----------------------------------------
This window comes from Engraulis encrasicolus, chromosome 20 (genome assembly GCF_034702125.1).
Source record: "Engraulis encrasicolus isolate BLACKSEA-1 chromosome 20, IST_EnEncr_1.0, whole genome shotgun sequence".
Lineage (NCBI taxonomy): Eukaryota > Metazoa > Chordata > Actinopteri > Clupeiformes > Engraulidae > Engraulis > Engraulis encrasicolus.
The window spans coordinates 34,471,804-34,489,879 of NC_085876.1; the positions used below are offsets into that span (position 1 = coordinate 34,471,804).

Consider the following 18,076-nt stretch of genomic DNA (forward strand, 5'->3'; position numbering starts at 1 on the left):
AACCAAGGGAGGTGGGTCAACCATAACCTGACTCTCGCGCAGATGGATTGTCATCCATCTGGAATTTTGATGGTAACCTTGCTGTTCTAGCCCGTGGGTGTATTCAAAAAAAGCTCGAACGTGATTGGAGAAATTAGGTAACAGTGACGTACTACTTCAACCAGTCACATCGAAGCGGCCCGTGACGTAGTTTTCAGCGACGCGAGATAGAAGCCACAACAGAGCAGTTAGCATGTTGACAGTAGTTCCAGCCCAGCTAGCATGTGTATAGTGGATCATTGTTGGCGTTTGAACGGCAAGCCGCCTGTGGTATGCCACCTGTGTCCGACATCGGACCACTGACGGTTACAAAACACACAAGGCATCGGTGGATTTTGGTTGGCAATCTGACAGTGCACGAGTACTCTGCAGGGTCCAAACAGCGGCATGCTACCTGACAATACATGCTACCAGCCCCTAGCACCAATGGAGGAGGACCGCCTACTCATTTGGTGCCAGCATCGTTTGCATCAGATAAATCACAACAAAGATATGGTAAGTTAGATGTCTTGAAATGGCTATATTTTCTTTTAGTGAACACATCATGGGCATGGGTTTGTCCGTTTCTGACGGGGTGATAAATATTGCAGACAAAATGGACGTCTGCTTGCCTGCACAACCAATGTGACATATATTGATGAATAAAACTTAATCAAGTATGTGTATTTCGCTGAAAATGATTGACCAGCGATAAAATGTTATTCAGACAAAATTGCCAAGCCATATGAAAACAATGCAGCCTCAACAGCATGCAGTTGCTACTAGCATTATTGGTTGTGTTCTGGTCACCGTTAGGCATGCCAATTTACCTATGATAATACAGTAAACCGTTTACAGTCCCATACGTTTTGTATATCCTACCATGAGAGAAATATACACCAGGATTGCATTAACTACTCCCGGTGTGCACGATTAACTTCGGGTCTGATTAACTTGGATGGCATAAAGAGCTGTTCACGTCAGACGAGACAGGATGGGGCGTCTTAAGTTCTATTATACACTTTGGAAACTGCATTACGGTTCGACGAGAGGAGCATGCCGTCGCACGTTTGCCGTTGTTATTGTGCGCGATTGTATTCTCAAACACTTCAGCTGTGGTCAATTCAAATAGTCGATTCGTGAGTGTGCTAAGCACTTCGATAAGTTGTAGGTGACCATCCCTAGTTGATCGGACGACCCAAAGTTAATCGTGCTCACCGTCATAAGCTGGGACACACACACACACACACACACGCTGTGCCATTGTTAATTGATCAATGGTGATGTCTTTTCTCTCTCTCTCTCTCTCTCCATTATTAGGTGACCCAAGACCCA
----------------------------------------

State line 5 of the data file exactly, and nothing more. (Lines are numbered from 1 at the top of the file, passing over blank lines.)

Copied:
Consider the following 18,076-nt stretch of genomic DNA (forward strand, 5'->3'; position numbering starts at 1 on the left):